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00000174-b11b-ddc3-a1fc-bfdbb1d30001HearSA is an online audio archive of public programming intended to foster discussion and enhance awareness of informative local presentations and events. The archive includes lectures, panel discussions, book readings, and more. HearSA is presented by Texas Public Radio in association with its local partners. It is important to recognize that the opinions presented in these programs are those of the author or presenter, not Texas Public Radio or any of its stations, and are not necessarily endorsed by TPR.If your organization hosts lectures, book readings, panel discussions, or presentations and is interested in participating, email HearSA curator, Nathan Cone at ncone [at] tpr dot org

Using Nuclear Weapons In Current Conflicts 'Morally Outrageous'

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The Cato Institute has never been shy about putting it's opinions into the marketplace.  The libertarian think-tank recently endorsed the Hagel nomination as one of cautious pragmatism to the surprise of people who thought they were staunch allies of the Defense Department and big budgets.

Benjamin Friedman explained at the World Affairs Council of  San Antonio that the Cato Institute and its constituents have always been opposed to large bureaucratic budgets and have been pro-peace for decades.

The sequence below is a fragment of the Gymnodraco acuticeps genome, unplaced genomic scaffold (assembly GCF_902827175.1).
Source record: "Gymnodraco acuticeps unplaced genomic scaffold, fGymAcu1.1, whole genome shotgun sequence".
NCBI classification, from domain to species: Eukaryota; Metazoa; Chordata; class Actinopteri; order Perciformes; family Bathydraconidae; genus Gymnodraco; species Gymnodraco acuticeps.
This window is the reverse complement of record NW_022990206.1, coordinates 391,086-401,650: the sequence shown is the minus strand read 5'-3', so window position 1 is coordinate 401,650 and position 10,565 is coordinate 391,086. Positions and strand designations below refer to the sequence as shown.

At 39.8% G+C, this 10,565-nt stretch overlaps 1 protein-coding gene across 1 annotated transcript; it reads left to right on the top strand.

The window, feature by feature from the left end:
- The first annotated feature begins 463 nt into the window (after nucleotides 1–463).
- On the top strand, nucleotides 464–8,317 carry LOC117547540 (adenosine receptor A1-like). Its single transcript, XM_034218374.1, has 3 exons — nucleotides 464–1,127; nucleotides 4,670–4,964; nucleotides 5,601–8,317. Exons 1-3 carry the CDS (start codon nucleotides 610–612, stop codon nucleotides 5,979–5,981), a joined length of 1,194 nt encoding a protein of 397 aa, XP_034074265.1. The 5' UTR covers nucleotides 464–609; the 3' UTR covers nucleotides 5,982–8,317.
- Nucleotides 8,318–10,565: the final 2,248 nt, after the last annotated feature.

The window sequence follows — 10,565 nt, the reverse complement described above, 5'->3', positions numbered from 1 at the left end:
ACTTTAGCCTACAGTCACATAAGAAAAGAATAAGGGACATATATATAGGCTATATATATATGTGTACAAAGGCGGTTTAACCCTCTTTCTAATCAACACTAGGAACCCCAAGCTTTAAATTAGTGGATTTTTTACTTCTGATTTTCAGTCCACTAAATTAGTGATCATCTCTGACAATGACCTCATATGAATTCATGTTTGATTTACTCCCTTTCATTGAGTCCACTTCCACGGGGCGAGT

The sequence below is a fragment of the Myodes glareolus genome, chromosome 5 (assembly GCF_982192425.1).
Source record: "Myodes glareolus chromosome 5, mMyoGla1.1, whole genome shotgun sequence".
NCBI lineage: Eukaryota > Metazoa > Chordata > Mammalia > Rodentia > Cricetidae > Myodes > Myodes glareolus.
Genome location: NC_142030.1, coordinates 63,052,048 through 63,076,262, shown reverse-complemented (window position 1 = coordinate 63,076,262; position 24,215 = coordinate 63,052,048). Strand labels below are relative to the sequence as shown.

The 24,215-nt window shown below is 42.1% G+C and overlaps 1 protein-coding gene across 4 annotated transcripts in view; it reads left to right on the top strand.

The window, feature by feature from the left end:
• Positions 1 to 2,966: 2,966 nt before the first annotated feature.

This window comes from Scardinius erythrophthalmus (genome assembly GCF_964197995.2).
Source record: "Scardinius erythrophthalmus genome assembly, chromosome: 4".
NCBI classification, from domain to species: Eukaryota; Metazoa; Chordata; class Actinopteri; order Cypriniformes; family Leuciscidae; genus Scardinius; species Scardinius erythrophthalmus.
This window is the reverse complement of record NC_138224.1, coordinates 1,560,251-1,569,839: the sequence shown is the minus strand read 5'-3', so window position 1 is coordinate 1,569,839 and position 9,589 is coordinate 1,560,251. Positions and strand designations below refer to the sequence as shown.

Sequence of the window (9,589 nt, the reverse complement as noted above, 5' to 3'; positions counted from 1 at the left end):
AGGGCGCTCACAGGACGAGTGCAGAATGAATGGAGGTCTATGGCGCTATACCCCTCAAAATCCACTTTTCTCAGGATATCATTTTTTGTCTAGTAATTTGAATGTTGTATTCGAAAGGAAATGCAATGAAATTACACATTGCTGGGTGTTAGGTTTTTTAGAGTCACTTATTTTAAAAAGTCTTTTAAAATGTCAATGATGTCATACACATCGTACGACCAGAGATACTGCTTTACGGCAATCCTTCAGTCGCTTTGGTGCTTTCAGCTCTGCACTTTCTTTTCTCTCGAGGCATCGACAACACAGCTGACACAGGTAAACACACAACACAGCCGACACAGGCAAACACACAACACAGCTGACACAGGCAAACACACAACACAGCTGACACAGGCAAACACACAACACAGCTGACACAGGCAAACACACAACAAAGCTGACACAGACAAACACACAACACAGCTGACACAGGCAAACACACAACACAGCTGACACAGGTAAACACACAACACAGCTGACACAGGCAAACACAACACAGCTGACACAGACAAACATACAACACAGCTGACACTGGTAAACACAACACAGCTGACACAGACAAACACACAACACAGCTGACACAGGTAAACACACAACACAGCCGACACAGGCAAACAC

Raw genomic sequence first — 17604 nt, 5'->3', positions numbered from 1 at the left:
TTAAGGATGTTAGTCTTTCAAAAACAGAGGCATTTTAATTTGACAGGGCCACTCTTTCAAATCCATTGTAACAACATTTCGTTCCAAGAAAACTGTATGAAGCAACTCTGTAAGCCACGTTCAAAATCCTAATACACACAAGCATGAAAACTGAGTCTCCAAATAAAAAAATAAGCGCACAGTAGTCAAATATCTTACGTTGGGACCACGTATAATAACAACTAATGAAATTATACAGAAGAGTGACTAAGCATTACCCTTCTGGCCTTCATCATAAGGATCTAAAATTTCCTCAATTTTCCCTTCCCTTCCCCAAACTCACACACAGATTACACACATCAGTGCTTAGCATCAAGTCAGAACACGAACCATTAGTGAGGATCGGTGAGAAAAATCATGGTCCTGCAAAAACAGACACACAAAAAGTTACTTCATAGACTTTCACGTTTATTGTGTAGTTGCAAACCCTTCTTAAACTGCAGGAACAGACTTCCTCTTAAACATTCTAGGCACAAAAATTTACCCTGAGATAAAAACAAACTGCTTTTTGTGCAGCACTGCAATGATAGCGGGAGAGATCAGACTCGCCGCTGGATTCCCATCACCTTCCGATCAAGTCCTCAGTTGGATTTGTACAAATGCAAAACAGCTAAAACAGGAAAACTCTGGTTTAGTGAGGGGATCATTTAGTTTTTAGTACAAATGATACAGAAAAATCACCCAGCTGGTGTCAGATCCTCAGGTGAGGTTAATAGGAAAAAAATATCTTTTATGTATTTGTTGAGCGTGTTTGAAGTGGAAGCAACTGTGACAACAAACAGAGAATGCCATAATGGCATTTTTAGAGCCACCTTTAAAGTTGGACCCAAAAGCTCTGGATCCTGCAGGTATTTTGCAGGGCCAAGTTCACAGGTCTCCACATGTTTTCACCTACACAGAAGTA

His lecture, entitled Overkill: The Case for Reevaluating U.S. Nuclear Strategy, outlined the beginnings of our current strategy as one still rooted in cold-war thinking and, considering our current enemies and wars, one that is patently absurd.

"The wars we fight in the United States historically are against weak states without nukes. These fights, whether or not you think they are a good idea, have limited or remote bearing on our physical safety, and without a more proximate threat to us here, the idea of us using nuclear weapons is morally outrageous."

In this presentation, Friedman advocates a large reduction in nuclear arms to reflect the actual need and focuses it in the hands of a single branch of the military.  He says this would free the strategy of bureaucratic recalcitrance and makes sense.